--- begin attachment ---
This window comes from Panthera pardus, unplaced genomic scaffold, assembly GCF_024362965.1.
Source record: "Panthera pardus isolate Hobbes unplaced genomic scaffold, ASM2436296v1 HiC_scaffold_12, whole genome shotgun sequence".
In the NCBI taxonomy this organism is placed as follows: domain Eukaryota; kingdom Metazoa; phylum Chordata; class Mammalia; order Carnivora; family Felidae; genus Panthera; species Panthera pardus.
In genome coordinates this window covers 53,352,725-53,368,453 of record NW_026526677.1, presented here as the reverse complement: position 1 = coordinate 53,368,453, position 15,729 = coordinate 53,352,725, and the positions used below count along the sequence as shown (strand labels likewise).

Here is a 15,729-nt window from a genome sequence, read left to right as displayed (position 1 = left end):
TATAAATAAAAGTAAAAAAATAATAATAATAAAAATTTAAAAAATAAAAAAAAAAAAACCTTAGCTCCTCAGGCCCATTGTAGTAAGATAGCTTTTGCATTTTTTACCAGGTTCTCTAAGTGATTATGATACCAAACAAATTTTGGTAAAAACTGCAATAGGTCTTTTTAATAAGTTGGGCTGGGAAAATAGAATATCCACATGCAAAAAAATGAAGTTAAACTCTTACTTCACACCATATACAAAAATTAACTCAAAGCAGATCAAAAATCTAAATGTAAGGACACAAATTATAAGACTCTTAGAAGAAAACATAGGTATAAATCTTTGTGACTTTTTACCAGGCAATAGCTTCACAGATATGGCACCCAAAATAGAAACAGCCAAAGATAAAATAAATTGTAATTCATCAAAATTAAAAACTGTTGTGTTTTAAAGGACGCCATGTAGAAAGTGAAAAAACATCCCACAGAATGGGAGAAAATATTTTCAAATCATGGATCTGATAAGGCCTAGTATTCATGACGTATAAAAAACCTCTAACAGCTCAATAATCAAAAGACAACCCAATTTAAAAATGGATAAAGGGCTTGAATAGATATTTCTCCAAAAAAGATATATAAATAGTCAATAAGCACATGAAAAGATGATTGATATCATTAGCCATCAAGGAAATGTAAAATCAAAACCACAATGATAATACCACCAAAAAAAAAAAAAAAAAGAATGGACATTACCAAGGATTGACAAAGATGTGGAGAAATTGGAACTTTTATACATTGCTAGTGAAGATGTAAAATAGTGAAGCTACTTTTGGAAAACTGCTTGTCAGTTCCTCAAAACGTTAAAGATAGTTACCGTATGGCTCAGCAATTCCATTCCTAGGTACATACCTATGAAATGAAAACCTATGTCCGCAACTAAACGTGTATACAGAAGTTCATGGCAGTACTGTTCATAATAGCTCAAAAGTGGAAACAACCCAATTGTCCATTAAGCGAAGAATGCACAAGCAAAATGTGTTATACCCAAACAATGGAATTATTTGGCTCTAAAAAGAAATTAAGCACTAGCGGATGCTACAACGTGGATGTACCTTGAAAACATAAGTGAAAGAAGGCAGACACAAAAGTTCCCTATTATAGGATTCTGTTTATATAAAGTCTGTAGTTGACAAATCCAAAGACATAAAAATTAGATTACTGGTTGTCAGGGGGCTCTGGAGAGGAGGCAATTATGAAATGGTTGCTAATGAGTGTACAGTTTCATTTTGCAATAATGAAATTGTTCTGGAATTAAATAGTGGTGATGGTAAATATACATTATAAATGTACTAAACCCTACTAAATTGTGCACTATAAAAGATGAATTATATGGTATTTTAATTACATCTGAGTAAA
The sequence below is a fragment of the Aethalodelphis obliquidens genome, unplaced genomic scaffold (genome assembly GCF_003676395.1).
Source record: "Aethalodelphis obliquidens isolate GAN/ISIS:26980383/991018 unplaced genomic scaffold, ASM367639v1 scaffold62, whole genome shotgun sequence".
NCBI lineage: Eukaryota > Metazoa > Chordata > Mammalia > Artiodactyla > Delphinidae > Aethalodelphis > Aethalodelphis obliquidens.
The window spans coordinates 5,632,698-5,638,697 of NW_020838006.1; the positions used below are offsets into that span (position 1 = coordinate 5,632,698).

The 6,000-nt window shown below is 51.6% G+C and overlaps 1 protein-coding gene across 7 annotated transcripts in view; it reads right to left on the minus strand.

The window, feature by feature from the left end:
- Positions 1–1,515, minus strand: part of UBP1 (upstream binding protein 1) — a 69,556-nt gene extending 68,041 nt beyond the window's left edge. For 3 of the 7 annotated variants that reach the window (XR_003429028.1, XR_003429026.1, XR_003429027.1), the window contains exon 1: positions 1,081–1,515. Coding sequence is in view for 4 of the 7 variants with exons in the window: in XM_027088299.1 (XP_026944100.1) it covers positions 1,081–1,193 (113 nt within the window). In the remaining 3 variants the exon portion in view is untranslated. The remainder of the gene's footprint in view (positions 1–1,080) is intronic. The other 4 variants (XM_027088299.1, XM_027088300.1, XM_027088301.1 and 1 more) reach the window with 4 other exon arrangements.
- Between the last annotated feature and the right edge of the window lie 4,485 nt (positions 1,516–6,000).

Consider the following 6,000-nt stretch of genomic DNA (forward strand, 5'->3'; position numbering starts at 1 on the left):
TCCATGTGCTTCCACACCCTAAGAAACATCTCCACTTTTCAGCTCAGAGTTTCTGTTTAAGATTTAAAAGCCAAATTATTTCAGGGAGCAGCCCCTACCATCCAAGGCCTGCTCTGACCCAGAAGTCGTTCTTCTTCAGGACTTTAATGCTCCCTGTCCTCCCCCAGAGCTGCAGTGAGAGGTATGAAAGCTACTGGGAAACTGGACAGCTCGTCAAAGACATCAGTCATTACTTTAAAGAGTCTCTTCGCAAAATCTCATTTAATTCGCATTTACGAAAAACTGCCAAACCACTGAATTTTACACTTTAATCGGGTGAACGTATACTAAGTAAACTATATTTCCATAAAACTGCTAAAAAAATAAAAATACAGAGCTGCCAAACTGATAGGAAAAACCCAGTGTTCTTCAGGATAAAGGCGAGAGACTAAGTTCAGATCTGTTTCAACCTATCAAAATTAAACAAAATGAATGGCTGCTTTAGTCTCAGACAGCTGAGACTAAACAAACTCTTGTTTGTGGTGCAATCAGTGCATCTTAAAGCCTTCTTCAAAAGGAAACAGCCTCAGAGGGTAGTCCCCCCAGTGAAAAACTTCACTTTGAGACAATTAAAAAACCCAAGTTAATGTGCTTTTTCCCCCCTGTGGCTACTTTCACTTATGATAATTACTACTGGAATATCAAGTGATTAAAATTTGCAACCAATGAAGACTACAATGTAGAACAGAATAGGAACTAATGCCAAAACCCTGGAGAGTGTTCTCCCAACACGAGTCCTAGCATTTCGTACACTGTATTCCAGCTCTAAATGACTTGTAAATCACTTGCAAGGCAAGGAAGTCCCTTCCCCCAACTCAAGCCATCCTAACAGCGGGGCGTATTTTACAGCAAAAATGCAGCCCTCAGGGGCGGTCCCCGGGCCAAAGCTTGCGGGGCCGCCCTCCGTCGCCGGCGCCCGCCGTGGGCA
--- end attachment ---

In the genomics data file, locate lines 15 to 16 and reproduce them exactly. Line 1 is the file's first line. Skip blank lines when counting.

Consider the following 6,000-nt stretch of genomic DNA (forward strand, 5'->3'; position numbering starts at 1 on the left):
TCCATGTGCTTCCACACCCTAAGAAACATCTCCACTTTTCAGCTCAGAGTTTCTGTTTAAGATTTAAAAGCCAAATTATTTCAGGGAGCAGCCCCTACCATCCAAGGCCTGCTCTGACCCAGAAGTCGTTCTTCTTCAGGACTTTAATGCTCCCTGTCCTCCCCCAGAGCTGCAGTGAGAGGTATGAAAGCTACTGGGAAACTGGACAGCTCGTCAAAGACATCAGTCATTACTTTAAAGAGTCTCTTCGCAAAATCTCATTTAATTCGCATTTACGAAAAACTGCCAAACCACTGAATTTTACACTTTAATCGGGTGAACGTATACTAAGTAAACTATATTTCCATAAAACTGCTAAAAAAATAAAAATACAGAGCTGCCAAACTGATAGGAAAAACCCAGTGTTCTTCAGGATAAAGGCGAGAGACTAAGTTCAGATCTGTTTCAACCTATCAAAATTAAACAAAATGAATGGCTGCTTTAGTCTCAGACAGCTGAGACTAAACAAACTCTTGTTTGTGGTGCAATCAGTGCATCTTAAAGCCTTCTTCAAAAGGAAACAGCCTCAGAGGGTAGTCCCCCCAGTGAAAAACTTCACTTTGAGACAATTAAAAAACCCAAGTTAATGTGCTTTTTCCCCCCTGTGGCTACTTTCACTTATGATAATTACTACTGGAATATCAAGTGATTAAAATTTGCAACCAATGAAGACTACAATGTAGAACAGAATAGGAACTAATGCCAAAACCCTGGAGAGTGTTCTCCCAACACGAGTCCTAGCATTTCGTACACTGTATTCCAGCTCTAAATGACTTGTAAATCACTTGCAAGGCAAGGAAGTCCCTTCCCCCAACTCAAGCCATCCTAACAGCGGGGCGTATTTTACAGCAAAAATGCAGCCCTCAGGGGCGGTCCCCGGGCCAAAGCTTGCGGGGCCGCCCTCCGTCGCCGGCGCCCGCCGTGGGCA